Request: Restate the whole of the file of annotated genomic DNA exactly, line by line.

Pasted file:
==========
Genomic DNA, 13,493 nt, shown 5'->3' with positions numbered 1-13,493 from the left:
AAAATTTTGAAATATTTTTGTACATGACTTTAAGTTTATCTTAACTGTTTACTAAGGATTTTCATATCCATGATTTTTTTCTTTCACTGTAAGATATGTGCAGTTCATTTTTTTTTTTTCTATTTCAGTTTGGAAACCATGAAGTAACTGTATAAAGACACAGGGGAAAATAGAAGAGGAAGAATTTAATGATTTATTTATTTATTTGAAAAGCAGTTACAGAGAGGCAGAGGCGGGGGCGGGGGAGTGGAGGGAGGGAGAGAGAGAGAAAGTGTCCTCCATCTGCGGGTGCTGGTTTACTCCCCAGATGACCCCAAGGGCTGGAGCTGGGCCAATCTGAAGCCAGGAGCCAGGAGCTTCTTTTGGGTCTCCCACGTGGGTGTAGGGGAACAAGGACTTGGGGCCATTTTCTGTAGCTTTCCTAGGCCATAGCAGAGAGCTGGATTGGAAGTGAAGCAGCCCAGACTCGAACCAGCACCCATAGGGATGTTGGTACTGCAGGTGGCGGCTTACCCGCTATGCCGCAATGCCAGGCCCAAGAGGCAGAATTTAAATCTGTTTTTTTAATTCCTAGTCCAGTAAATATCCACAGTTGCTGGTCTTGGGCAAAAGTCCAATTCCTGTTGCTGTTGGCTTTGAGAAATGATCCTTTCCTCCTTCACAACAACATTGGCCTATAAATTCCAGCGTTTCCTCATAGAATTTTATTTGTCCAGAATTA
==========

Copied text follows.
Genomic DNA, 13,493 nt, shown 5'->3' with positions numbered 1-13,493 from the left:
AAAATTTTGAAATATTTTTGTACATGACTTTAAGTTTATCTTAACTGTTTACTAAGGATTTTCATATCCATGATTTTTTTCTTTCACTGTAAGATATGTGCAGTTCATTTTTTTTTTTTCTATTTCAGTTTGGAAACCATGAAGTAACTGTATAAAGACACAGGGGAAAATAGAAGAGGAAGAATTTAATGATTTATTTATTTATTTGAAAAGCAGTTACAGAGAGGCAGAGGCGGGGGCGGGGGAGTGGAGGGAGGGAGAGAGAGAGAAAGTGTCCTCCATCTGCGGGTGCTGGTTTACTCCCCAGATGACCCCAAGGGCTGGAGCTGGGCCAATCTGAAGCCAGGAGCCAGGAGCTTCTTTTGGGTCTCCCACGTGGGTGTAGGGGAACAAGGACTTGGGGCCATTTTCTGTAGCTTTCCTAGGCCATAGCAGAGAGCTGGATTGGAAGTGAAGCAGCCCAGACTCGAACCAGCACCCATAGGGATGTTGGTACTGCAGGTGGCGGCTTACCCGCTATGCCGCAATGCCAGGCCCAAGAGGCAGAATTTAAATCTGTTTTTTTAATTCCTAGTCCAGTAAATATCCACAGTTGCTGGTCTTGGGCAAAAGTCCAATTCCTGTTGCTGTTGGCTTTGAGAAATGATCCTTTCCTCCTTCACAACAACATTGGCCTATAAATTCCAGCGTTTCCTCATAGAATTTTATTTGTCCAGAATTA